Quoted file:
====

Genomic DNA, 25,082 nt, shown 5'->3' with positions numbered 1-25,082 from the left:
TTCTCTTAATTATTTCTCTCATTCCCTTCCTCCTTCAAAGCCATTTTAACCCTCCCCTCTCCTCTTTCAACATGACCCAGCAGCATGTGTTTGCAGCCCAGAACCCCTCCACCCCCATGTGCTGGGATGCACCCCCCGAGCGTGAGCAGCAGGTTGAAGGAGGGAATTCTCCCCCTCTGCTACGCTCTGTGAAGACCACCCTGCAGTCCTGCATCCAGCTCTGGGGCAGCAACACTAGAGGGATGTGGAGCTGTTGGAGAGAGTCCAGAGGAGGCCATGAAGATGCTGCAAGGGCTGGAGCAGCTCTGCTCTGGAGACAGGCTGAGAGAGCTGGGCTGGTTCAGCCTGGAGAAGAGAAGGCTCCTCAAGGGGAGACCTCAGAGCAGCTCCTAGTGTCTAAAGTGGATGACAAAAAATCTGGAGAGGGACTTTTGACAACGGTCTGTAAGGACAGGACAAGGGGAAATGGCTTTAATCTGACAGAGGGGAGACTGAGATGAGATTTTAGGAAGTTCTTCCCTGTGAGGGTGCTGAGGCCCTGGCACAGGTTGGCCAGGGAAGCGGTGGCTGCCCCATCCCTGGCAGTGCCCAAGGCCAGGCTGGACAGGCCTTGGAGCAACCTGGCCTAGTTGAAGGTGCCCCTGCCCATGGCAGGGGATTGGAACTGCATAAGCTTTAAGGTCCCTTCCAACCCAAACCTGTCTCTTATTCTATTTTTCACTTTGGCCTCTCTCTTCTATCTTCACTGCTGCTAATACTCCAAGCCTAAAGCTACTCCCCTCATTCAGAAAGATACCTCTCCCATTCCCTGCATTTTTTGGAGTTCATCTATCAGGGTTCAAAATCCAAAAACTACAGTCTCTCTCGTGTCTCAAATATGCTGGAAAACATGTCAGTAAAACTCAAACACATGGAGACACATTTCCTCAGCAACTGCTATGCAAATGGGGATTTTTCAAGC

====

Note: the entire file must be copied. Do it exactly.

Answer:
Genomic DNA, 25,082 nt, shown 5'->3' with positions numbered 1-25,082 from the left:
TTCTCTTAATTATTTCTCTCATTCCCTTCCTCCTTCAAAGCCATTTTAACCCTCCCCTCTCCTCTTTCAACATGACCCAGCAGCATGTGTTTGCAGCCCAGAACCCCTCCACCCCCATGTGCTGGGATGCACCCCCCGAGCGTGAGCAGCAGGTTGAAGGAGGGAATTCTCCCCCTCTGCTACGCTCTGTGAAGACCACCCTGCAGTCCTGCATCCAGCTCTGGGGCAGCAACACTAGAGGGATGTGGAGCTGTTGGAGAGAGTCCAGAGGAGGCCATGAAGATGCTGCAAGGGCTGGAGCAGCTCTGCTCTGGAGACAGGCTGAGAGAGCTGGGCTGGTTCAGCCTGGAGAAGAGAAGGCTCCTCAAGGGGAGACCTCAGAGCAGCTCCTAGTGTCTAAAGTGGATGACAAAAAATCTGGAGAGGGACTTTTGACAACGGTCTGTAAGGACAGGACAAGGGGAAATGGCTTTAATCTGACAGAGGGGAGACTGAGATGAGATTTTAGGAAGTTCTTCCCTGTGAGGGTGCTGAGGCCCTGGCACAGGTTGGCCAGGGAAGCGGTGGCTGCCCCATCCCTGGCAGTGCCCAAGGCCAGGCTGGACAGGCCTTGGAGCAACCTGGCCTAGTTGAAGGTGCCCCTGCCCATGGCAGGGGATTGGAACTGCATAAGCTTTAAGGTCCCTTCCAACCCAAACCTGTCTCTTATTCTATTTTTCACTTTGGCCTCTCTCTTCTATCTTCACTGCTGCTAATACTCCAAGCCTAAAGCTACTCCCCTCATTCAGAAAGATACCTCTCCCATTCCCTGCATTTTTTGGAGTTCATCTATCAGGGTTCAAAATCCAAAAACTACAGTCTCTCTCGTGTCTCAAATATGCTGGAAAACATGTCAGTAAAACTCAAACACATGGAGACACATTTCCTCAGCAACTGCTATGCAAATGGGGATTTTTCAAGC